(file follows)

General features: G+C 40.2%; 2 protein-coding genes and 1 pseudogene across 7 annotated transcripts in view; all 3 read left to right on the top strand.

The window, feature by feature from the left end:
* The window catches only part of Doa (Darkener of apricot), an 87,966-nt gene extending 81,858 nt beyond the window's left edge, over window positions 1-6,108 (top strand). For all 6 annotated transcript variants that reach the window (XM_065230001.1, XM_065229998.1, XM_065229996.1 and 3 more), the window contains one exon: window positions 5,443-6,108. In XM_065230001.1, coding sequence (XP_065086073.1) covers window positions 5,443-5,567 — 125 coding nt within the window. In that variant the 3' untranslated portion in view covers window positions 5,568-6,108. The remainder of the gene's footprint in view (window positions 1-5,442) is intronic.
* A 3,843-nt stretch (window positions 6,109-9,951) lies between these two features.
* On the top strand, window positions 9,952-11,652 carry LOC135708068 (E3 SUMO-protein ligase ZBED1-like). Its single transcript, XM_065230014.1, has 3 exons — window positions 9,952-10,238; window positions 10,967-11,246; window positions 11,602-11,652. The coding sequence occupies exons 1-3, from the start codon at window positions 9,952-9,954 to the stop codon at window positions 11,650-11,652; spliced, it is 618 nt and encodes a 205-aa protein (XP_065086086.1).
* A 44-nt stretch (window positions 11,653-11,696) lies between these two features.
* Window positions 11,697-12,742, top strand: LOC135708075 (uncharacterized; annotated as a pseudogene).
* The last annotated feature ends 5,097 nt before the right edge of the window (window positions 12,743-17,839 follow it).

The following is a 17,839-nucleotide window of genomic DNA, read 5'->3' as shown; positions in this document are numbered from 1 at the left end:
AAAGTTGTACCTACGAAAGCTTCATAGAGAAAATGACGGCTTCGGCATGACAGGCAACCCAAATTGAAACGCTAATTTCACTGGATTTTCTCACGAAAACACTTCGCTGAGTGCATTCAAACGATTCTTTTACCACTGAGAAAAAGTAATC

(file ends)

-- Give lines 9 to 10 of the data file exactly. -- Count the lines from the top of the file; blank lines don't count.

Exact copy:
The following is a 17,839-nucleotide window of genomic DNA, read 5'->3' as shown; positions in this document are numbered from 1 at the left end:
AAAGTTGTACCTACGAAAGCTTCATAGAGAAAATGACGGCTTCGGCATGACAGGCAACCCAAATTGAAACGCTAATTTCACTGGATTTTCTCACGAAAACACTTCGCTGAGTGCATTCAAACGATTCTTTTACCACTGAGAAAAAGTAATC